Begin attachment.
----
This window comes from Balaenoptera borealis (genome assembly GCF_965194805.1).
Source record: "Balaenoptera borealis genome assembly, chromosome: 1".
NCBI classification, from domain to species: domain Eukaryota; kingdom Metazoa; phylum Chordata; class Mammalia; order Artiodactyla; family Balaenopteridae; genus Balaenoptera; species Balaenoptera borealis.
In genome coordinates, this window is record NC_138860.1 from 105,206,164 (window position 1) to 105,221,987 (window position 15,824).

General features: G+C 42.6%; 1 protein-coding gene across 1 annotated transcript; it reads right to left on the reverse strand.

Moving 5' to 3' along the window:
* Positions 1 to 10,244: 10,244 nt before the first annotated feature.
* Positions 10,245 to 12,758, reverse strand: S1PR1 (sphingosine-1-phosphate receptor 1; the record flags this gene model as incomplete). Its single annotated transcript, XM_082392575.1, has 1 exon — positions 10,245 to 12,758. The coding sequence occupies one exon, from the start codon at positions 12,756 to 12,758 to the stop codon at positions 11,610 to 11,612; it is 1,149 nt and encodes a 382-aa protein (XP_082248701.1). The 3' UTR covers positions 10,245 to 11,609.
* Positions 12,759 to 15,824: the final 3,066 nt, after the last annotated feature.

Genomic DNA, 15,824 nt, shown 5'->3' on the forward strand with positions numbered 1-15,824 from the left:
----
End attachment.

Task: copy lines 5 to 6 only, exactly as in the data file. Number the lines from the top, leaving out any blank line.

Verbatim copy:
General features: G+C 42.6%; 1 protein-coding gene across 1 annotated transcript; it reads right to left on the reverse strand.

Moving 5' to 3' along the window: